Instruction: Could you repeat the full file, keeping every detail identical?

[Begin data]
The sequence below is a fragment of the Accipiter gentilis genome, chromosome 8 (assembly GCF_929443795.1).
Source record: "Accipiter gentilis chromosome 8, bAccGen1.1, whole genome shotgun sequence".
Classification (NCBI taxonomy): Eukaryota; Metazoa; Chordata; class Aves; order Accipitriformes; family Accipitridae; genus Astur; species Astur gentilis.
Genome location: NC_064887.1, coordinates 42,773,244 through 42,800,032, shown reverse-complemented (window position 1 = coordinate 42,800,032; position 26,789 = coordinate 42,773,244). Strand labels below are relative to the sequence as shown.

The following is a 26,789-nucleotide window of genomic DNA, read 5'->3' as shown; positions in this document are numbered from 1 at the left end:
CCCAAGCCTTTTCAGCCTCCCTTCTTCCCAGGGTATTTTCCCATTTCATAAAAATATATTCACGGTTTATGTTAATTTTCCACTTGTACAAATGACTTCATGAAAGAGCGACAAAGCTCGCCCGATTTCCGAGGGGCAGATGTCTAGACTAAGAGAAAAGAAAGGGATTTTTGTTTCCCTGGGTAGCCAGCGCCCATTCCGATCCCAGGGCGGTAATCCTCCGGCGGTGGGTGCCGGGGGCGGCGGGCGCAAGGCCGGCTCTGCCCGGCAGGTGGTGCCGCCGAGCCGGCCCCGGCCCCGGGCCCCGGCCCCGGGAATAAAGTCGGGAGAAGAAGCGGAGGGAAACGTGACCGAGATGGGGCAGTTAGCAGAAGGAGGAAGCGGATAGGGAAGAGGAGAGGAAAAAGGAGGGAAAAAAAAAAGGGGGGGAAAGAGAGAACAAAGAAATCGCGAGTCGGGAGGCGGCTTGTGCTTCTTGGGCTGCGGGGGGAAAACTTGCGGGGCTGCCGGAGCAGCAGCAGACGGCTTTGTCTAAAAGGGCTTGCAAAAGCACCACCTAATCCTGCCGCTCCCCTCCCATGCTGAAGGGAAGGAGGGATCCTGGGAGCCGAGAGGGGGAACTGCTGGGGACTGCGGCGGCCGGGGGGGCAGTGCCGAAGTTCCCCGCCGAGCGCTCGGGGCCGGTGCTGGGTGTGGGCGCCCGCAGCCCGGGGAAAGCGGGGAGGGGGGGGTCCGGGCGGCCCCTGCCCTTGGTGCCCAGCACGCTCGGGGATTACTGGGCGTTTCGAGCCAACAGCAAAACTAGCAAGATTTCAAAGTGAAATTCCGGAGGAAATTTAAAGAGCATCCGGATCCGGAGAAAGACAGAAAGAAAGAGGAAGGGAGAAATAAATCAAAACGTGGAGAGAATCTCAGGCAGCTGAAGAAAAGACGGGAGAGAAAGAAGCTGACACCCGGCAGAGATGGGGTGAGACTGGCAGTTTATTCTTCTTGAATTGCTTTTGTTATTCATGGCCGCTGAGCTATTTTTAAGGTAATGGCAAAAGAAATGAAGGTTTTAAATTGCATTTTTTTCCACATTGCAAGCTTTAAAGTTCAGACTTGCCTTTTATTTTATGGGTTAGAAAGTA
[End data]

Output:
The sequence below is a fragment of the Accipiter gentilis genome, chromosome 8 (assembly GCF_929443795.1).
Source record: "Accipiter gentilis chromosome 8, bAccGen1.1, whole genome shotgun sequence".
Classification (NCBI taxonomy): Eukaryota; Metazoa; Chordata; class Aves; order Accipitriformes; family Accipitridae; genus Astur; species Astur gentilis.
Genome location: NC_064887.1, coordinates 42,773,244 through 42,800,032, shown reverse-complemented (window position 1 = coordinate 42,800,032; position 26,789 = coordinate 42,773,244). Strand labels below are relative to the sequence as shown.

The following is a 26,789-nucleotide window of genomic DNA, read 5'->3' as shown; positions in this document are numbered from 1 at the left end:
CCCAAGCCTTTTCAGCCTCCCTTCTTCCCAGGGTATTTTCCCATTTCATAAAAATATATTCACGGTTTATGTTAATTTTCCACTTGTACAAATGACTTCATGAAAGAGCGACAAAGCTCGCCCGATTTCCGAGGGGCAGATGTCTAGACTAAGAGAAAAGAAAGGGATTTTTGTTTCCCTGGGTAGCCAGCGCCCATTCCGATCCCAGGGCGGTAATCCTCCGGCGGTGGGTGCCGGGGGCGGCGGGCGCAAGGCCGGCTCTGCCCGGCAGGTGGTGCCGCCGAGCCGGCCCCGGCCCCGGGCCCCGGCCCCGGGAATAAAGTCGGGAGAAGAAGCGGAGGGAAACGTGACCGAGATGGGGCAGTTAGCAGAAGGAGGAAGCGGATAGGGAAGAGGAGAGGAAAAAGGAGGGAAAAAAAAAAGGGGGGGAAAGAGAGAACAAAGAAATCGCGAGTCGGGAGGCGGCTTGTGCTTCTTGGGCTGCGGGGGGAAAACTTGCGGGGCTGCCGGAGCAGCAGCAGACGGCTTTGTCTAAAAGGGCTTGCAAAAGCACCACCTAATCCTGCCGCTCCCCTCCCATGCTGAAGGGAAGGAGGGATCCTGGGAGCCGAGAGGGGGAACTGCTGGGGACTGCGGCGGCCGGGGGGGCAGTGCCGAAGTTCCCCGCCGAGCGCTCGGGGCCGGTGCTGGGTGTGGGCGCCCGCAGCCCGGGGAAAGCGGGGAGGGGGGGGTCCGGGCGGCCCCTGCCCTTGGTGCCCAGCACGCTCGGGGATTACTGGGCGTTTCGAGCCAACAGCAAAACTAGCAAGATTTCAAAGTGAAATTCCGGAGGAAATTTAAAGAGCATCCGGATCCGGAGAAAGACAGAAAGAAAGAGGAAGGGAGAAATAAATCAAAACGTGGAGAGAATCTCAGGCAGCTGAAGAAAAGACGGGAGAGAAAGAAGCTGACACCCGGCAGAGATGGGGTGAGACTGGCAGTTTATTCTTCTTGAATTGCTTTTGTTATTCATGGCCGCTGAGCTATTTTTAAGGTAATGGCAAAAGAAATGAAGGTTTTAAATTGCATTTTTTTCCACATTGCAAGCTTTAAAGTTCAGACTTGCCTTTTATTTTATGGGTTAGAAAGTA